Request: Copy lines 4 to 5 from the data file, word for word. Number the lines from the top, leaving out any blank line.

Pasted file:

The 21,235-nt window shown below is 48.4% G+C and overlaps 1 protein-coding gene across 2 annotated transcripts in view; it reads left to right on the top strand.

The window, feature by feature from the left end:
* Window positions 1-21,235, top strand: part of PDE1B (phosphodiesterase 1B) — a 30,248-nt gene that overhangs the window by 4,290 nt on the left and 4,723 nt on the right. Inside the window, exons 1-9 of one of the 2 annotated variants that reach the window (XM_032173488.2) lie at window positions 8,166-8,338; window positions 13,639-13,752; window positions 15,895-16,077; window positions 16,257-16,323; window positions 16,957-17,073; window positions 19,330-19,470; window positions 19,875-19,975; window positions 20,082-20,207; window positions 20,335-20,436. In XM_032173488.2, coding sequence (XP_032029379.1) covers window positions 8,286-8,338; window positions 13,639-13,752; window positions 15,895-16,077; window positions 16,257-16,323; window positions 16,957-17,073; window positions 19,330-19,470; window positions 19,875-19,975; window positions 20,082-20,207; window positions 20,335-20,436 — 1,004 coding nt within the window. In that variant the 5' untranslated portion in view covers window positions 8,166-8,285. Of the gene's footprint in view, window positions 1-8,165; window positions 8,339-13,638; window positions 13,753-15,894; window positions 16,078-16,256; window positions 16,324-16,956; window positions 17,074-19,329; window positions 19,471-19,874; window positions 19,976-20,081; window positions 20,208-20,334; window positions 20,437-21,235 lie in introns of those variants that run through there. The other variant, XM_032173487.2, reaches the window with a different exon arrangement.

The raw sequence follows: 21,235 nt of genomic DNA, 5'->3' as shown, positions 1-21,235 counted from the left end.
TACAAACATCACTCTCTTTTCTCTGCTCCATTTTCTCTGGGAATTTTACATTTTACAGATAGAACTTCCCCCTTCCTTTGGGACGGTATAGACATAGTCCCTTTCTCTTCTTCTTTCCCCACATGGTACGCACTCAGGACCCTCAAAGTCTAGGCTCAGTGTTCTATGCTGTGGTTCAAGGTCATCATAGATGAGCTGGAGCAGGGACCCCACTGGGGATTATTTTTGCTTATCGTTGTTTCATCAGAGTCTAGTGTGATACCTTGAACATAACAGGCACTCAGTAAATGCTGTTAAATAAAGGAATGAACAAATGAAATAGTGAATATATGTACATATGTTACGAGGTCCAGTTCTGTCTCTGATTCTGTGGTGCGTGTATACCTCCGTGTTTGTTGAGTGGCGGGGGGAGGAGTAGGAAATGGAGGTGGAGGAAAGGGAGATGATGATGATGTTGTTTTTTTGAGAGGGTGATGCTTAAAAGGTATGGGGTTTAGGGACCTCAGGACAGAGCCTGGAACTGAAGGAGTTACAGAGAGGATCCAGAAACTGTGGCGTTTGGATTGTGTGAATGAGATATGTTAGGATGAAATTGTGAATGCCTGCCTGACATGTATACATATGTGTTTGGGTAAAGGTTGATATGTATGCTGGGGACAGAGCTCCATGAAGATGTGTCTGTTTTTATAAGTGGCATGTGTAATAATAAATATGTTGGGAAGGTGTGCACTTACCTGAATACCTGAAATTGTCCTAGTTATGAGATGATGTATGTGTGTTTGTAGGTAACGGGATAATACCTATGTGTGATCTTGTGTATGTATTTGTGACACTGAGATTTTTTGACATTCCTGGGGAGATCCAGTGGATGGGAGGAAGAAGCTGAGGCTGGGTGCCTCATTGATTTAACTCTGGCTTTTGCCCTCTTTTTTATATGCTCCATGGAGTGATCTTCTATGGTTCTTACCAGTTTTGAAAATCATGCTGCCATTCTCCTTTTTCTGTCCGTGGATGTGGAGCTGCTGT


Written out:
The raw sequence follows: 21,235 nt of genomic DNA, 5'->3' as shown, positions 1-21,235 counted from the left end.
TACAAACATCACTCTCTTTTCTCTGCTCCATTTTCTCTGGGAATTTTACATTTTACAGATAGAACTTCCCCCTTCCTTTGGGACGGTATAGACATAGTCCCTTTCTCTTCTTCTTTCCCCACATGGTACGCACTCAGGACCCTCAAAGTCTAGGCTCAGTGTTCTATGCTGTGGTTCAAGGTCATCATAGATGAGCTGGAGCAGGGACCCCACTGGGGATTATTTTTGCTTATCGTTGTTTCATCAGAGTCTAGTGTGATACCTTGAACATAACAGGCACTCAGTAAATGCTGTTAAATAAAGGAATGAACAAATGAAATAGTGAATATATGTACATATGTTACGAGGTCCAGTTCTGTCTCTGATTCTGTGGTGCGTGTATACCTCCGTGTTTGTTGAGTGGCGGGGGGAGGAGTAGGAAATGGAGGTGGAGGAAAGGGAGATGATGATGATGTTGTTTTTTTGAGAGGGTGATGCTTAAAAGGTATGGGGTTTAGGGACCTCAGGACAGAGCCTGGAACTGAAGGAGTTACAGAGAGGATCCAGAAACTGTGGCGTTTGGATTGTGTGAATGAGATATGTTAGGATGAAATTGTGAATGCCTGCCTGACATGTATACATATGTGTTTGGGTAAAGGTTGATATGTATGCTGGGGACAGAGCTCCATGAAGATGTGTCTGTTTTTATAAGTGGCATGTGTAATAATAAATATGTTGGGAAGGTGTGCACTTACCTGAATACCTGAAATTGTCCTAGTTATGAGATGATGTATGTGTGTTTGTAGGTAACGGGATAATACCTATGTGTGATCTTGTGTATGTATTTGTGACACTGAGATTTTTTGACATTCCTGGGGAGATCCAGTGGATGGGAGGAAGAAGCTGAGGCTGGGTGCCTCATTGATTTAACTCTGGCTTTTGCCCTCTTTTTTATATGCTCCATGGAGTGATCTTCTATGGTTCTTACCAGTTTTGAAAATCATGCTGCCATTCTCCTTTTTCTGTCCGTGGATGTGGAGCTGCTGT